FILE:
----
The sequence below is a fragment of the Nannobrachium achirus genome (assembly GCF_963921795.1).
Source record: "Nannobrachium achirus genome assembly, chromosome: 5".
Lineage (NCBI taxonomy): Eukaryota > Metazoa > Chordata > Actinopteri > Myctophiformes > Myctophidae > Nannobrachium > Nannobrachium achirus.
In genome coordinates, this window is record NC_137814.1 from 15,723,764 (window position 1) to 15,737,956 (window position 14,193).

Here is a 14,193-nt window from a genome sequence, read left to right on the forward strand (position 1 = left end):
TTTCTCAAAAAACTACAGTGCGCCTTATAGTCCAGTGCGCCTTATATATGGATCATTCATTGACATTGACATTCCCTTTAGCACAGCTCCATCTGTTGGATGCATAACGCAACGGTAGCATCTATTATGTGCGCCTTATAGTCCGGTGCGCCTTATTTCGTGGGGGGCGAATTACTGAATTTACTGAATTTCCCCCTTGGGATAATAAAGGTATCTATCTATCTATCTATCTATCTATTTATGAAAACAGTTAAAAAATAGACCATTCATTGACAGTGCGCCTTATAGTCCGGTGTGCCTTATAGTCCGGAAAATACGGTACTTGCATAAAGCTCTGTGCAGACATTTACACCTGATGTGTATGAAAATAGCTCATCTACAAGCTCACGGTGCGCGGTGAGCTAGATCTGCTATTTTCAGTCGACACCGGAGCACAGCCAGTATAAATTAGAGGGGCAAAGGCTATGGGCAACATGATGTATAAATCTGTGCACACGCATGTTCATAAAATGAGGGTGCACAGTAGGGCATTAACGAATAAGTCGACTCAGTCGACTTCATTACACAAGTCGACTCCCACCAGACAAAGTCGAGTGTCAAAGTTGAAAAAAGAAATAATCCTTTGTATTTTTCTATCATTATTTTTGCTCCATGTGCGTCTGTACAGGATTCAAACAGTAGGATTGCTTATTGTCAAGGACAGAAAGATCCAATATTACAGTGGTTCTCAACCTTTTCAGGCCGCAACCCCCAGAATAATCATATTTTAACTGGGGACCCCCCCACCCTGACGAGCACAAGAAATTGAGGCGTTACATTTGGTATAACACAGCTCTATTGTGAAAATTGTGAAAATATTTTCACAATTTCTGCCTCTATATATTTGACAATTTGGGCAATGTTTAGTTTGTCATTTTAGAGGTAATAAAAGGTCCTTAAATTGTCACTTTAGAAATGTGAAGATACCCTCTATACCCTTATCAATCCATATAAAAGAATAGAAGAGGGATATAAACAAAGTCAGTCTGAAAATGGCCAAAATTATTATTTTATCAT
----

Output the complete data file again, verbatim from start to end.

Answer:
The sequence below is a fragment of the Nannobrachium achirus genome (assembly GCF_963921795.1).
Source record: "Nannobrachium achirus genome assembly, chromosome: 5".
Lineage (NCBI taxonomy): Eukaryota > Metazoa > Chordata > Actinopteri > Myctophiformes > Myctophidae > Nannobrachium > Nannobrachium achirus.
In genome coordinates, this window is record NC_137814.1 from 15,723,764 (window position 1) to 15,737,956 (window position 14,193).

Here is a 14,193-nt window from a genome sequence, read left to right on the forward strand (position 1 = left end):
TTTCTCAAAAAACTACAGTGCGCCTTATAGTCCAGTGCGCCTTATATATGGATCATTCATTGACATTGACATTCCCTTTAGCACAGCTCCATCTGTTGGATGCATAACGCAACGGTAGCATCTATTATGTGCGCCTTATAGTCCGGTGCGCCTTATTTCGTGGGGGGCGAATTACTGAATTTACTGAATTTCCCCCTTGGGATAATAAAGGTATCTATCTATCTATCTATCTATCTATTTATGAAAACAGTTAAAAAATAGACCATTCATTGACAGTGCGCCTTATAGTCCGGTGTGCCTTATAGTCCGGAAAATACGGTACTTGCATAAAGCTCTGTGCAGACATTTACACCTGATGTGTATGAAAATAGCTCATCTACAAGCTCACGGTGCGCGGTGAGCTAGATCTGCTATTTTCAGTCGACACCGGAGCACAGCCAGTATAAATTAGAGGGGCAAAGGCTATGGGCAACATGATGTATAAATCTGTGCACACGCATGTTCATAAAATGAGGGTGCACAGTAGGGCATTAACGAATAAGTCGACTCAGTCGACTTCATTACACAAGTCGACTCCCACCAGACAAAGTCGAGTGTCAAAGTTGAAAAAAGAAATAATCCTTTGTATTTTTCTATCATTATTTTTGCTCCATGTGCGTCTGTACAGGATTCAAACAGTAGGATTGCTTATTGTCAAGGACAGAAAGATCCAATATTACAGTGGTTCTCAACCTTTTCAGGCCGCAACCCCCAGAATAATCATATTTTAACTGGGGACCCCCCCACCCTGACGAGCACAAGAAATTGAGGCGTTACATTTGGTATAACACAGCTCTATTGTGAAAATTGTGAAAATATTTTCACAATTTCTGCCTCTATATATTTGACAATTTGGGCAATGTTTAGTTTGTCATTTTAGAGGTAATAAAAGGTCCTTAAATTGTCACTTTAGAAATGTGAAGATACCCTCTATACCCTTATCAATCCATATAAAAGAATAGAAGAGGGATATAAACAAAGTCAGTCTGAAAATGGCCAAAATTATTATTTTATCAT